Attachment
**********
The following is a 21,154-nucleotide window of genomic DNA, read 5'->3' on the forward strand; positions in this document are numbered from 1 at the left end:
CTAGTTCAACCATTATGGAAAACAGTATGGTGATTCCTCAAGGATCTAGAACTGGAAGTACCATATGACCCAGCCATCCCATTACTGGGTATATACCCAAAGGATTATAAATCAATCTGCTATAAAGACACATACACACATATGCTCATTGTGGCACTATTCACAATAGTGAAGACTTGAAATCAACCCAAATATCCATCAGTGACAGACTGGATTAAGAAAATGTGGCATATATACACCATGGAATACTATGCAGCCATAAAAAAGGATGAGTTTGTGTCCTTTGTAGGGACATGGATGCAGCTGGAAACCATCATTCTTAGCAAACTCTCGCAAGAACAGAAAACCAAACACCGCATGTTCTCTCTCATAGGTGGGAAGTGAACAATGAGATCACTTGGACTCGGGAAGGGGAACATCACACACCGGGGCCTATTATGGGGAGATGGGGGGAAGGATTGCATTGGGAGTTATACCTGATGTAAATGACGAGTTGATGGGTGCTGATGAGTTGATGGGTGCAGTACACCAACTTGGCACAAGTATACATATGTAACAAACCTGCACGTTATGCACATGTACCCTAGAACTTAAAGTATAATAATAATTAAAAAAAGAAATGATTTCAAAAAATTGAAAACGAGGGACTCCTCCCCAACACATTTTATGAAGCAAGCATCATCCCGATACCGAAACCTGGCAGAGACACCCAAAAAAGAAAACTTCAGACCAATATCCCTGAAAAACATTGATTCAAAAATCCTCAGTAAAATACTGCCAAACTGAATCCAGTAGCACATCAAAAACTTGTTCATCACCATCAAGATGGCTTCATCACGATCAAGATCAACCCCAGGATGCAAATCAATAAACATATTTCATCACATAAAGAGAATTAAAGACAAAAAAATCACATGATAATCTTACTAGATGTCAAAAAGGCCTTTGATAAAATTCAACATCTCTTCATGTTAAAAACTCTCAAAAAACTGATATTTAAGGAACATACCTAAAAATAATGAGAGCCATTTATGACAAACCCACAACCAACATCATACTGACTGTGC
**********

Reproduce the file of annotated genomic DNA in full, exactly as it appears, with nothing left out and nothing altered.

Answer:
The following is a 21,154-nucleotide window of genomic DNA, read 5'->3' on the forward strand; positions in this document are numbered from 1 at the left end:
CTAGTTCAACCATTATGGAAAACAGTATGGTGATTCCTCAAGGATCTAGAACTGGAAGTACCATATGACCCAGCCATCCCATTACTGGGTATATACCCAAAGGATTATAAATCAATCTGCTATAAAGACACATACACACATATGCTCATTGTGGCACTATTCACAATAGTGAAGACTTGAAATCAACCCAAATATCCATCAGTGACAGACTGGATTAAGAAAATGTGGCATATATACACCATGGAATACTATGCAGCCATAAAAAAGGATGAGTTTGTGTCCTTTGTAGGGACATGGATGCAGCTGGAAACCATCATTCTTAGCAAACTCTCGCAAGAACAGAAAACCAAACACCGCATGTTCTCTCTCATAGGTGGGAAGTGAACAATGAGATCACTTGGACTCGGGAAGGGGAACATCACACACCGGGGCCTATTATGGGGAGATGGGGGGAAGGATTGCATTGGGAGTTATACCTGATGTAAATGACGAGTTGATGGGTGCTGATGAGTTGATGGGTGCAGTACACCAACTTGGCACAAGTATACATATGTAACAAACCTGCACGTTATGCACATGTACCCTAGAACTTAAAGTATAATAATAATTAAAAAAAGAAATGATTTCAAAAAATTGAAAACGAGGGACTCCTCCCCAACACATTTTATGAAGCAAGCATCATCCCGATACCGAAACCTGGCAGAGACACCCAAAAAAGAAAACTTCAGACCAATATCCCTGAAAAACATTGATTCAAAAATCCTCAGTAAAATACTGCCAAACTGAATCCAGTAGCACATCAAAAACTTGTTCATCACCATCAAGATGGCTTCATCACGATCAAGATCAACCCCAGGATGCAAATCAATAAACATATTTCATCACATAAAGAGAATTAAAGACAAAAAAATCACATGATAATCTTACTAGATGTCAAAAAGGCCTTTGATAAAATTCAACATCTCTTCATGTTAAAAACTCTCAAAAAACTGATATTTAAGGAACATACCTAAAAATAATGAGAGCCATTTATGACAAACCCACAACCAACATCATACTGACTGTGC